Published on Friday February 07 2014 (AEST)
After a long slide, the uranium market may finally be
ready to heat up.
Prices for the heavy metal were already on the decline in 2011, when the Fukushima disaster in Japan soured that nation, and much of the world, on nuclear power. Germany soon announced plans to shutter all its nuclear plants, and other European nations joined the anti-nuke chorus. Uranium prices have fallen by half since the tsunami.
But now there are signs that demand may turn around. China is leading the charge to build new nuclear power plants, and could have 73 reactors in operation by 2022, up from 18 today. Russia, Eastern Europe and India are all constructing nuclear reactors as populations surge and electricity needs grow at an even faster clip. Globally, the number of nuclear power plants is expected to increase 20% to roughly 520 by 202
Even while demand increases, supply is drying up. In December, Russia sold its last load of uranium to the U.S., ending a 20-year agreement to enrich fuel from warheads. That Russian uranium stash— at roughly 24 million pounds per year, equivalent to the largest uranium mines of the world—is no more.
The supply/demand shift is great news for Canadian uranium mining giant Cameco (ticker: CCJ). Mining companies will need to meet global demand expected to climb from around 170 million pounds today to 220 million pounds over the next decade, and Cameco's production costs are half that of the industry average.
Cameco's massive mining operations—mostly in Canada, but also in the U.S. and Kazakhstan—put it among the top three uranium producing companies globally. Its McArthur River/Key Lake mining operation in Canada is the largest uranium complex in the world, and Cameco also is developing Canada's giant Cigar Lake mine, coveted for its high-grade uranium.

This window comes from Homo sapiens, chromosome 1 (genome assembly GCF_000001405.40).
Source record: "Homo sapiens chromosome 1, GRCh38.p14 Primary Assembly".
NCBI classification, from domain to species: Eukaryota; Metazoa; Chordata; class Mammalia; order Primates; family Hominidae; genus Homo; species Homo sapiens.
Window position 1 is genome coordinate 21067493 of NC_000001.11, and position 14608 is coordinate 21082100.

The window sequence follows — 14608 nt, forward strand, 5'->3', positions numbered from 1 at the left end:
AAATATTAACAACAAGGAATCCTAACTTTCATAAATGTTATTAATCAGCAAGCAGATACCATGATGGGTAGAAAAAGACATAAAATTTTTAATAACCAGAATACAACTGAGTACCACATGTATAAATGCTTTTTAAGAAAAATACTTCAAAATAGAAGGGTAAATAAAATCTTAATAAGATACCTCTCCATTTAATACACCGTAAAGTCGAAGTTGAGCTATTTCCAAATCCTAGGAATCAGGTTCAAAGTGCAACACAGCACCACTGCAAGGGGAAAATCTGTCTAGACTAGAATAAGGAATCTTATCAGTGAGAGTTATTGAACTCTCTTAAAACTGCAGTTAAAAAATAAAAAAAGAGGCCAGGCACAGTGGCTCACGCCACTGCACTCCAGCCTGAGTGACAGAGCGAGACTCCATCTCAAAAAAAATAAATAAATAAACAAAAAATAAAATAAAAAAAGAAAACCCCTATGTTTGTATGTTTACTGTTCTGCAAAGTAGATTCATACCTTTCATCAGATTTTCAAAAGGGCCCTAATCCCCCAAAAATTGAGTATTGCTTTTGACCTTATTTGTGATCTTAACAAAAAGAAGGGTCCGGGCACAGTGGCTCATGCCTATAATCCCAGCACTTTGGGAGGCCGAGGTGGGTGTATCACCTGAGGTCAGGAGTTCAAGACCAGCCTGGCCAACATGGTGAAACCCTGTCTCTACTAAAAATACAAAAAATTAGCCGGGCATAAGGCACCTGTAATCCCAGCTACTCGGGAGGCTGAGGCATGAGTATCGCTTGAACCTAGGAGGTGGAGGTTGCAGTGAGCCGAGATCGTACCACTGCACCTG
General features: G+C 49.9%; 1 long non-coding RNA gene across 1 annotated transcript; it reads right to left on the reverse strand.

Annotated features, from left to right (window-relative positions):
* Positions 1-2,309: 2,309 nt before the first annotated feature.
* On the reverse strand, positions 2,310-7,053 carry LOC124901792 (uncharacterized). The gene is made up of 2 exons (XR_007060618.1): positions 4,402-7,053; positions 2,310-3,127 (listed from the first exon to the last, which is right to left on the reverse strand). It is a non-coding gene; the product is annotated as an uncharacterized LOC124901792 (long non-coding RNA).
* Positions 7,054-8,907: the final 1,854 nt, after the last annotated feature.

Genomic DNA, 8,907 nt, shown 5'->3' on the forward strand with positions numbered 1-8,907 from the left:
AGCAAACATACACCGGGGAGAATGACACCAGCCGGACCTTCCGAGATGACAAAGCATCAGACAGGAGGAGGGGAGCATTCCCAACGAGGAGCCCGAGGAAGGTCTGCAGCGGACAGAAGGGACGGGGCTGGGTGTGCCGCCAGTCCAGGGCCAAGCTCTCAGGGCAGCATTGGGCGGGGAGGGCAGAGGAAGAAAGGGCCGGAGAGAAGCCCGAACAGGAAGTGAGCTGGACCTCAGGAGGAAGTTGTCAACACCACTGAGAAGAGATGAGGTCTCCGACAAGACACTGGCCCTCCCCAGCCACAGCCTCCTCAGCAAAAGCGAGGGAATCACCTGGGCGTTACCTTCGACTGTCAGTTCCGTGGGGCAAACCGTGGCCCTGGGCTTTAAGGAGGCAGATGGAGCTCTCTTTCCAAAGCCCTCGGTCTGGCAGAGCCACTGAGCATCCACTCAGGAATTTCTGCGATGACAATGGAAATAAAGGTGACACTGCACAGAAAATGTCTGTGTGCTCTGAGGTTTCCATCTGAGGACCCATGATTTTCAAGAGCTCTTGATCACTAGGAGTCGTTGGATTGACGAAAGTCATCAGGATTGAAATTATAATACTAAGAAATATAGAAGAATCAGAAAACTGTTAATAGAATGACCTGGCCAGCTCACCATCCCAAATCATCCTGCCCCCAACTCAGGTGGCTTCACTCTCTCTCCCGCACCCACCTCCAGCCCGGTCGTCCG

In the meantime, Cameco has production commitments into 2016 that put a floor under earnings. The company produces more than 20 million pounds of uranium annually and hopes to increase its annual supply to 36 million pounds by 2018. In Cameco last month, Barron's Roundtable member Fred Hickey pointed out that, because the company's cost of production is so low, it is able to earn a nice return even at today's price of around $36 a pound, down from $70 in 2011.
Yet Cameco shares—cut in half since 2011—don't reflect the company's growth prospects. Hickey, who often is attracted to contrarian opportunities, called uranium mining a "hated segment."
"The uranium price went below the marginal cost of production … [which is] a good time to get involved in any commodity," says James Hunt, who owns Cameco shares in the Tocqueville International Value Fund. "Cameco is coming out of a period of elevated capital expenditures. So rising prices combined with reduced capex means free cash flow should expand a lot."
The improving uranium scenario will not show up immediately on the income statement. Analysts expect earnings to fall 28% this year. At 22 times 2014 estimates of 92 cents per share, the price/earnings ratio reflects a low point in the uranium pricing cycle.
Analysts are projecting a recovery in earnings to $1.10 per share in 2015. Using the current multiple on that estimate, the stock would trade just below the average analyst target price of $25, up from a recent $20.50. And as prices firm, estimates on which targets are based should move higher.
In addition to the improving supply/demand dynamics, Cameco has other tailwinds. After years of delay, the Cigar Lake facility, in which Cameco has a 50% stake, is scheduled to start producing uranium in the next few months. The company is selling its stake in four reactors, to focus on production. And shares yield 1.8%.
To be sure, Cameco faces potential obstacles. The company reports earnings results after the close Friday, which could lead to short-term volatility. And an election in Japan Sunday also will be closely watched, with an anti-nuke candidate in Tokyo challenging Prime Minister Shinzo Abe's nuclear agenda.
The dangers of radiation contamination are frighteningly real. The Fukushima fog, as CFO Grant Isaac recently called it, is clouding the timing of the transition to a demand-driven market where Cameco will have pricing power. Cameco shares have been stuck in this fog for two years.
But even in Japan, the pro-nuke position made headway in the latest campaign season. And as uranium demand strengthens globally, Cameco's shares should pick up, too.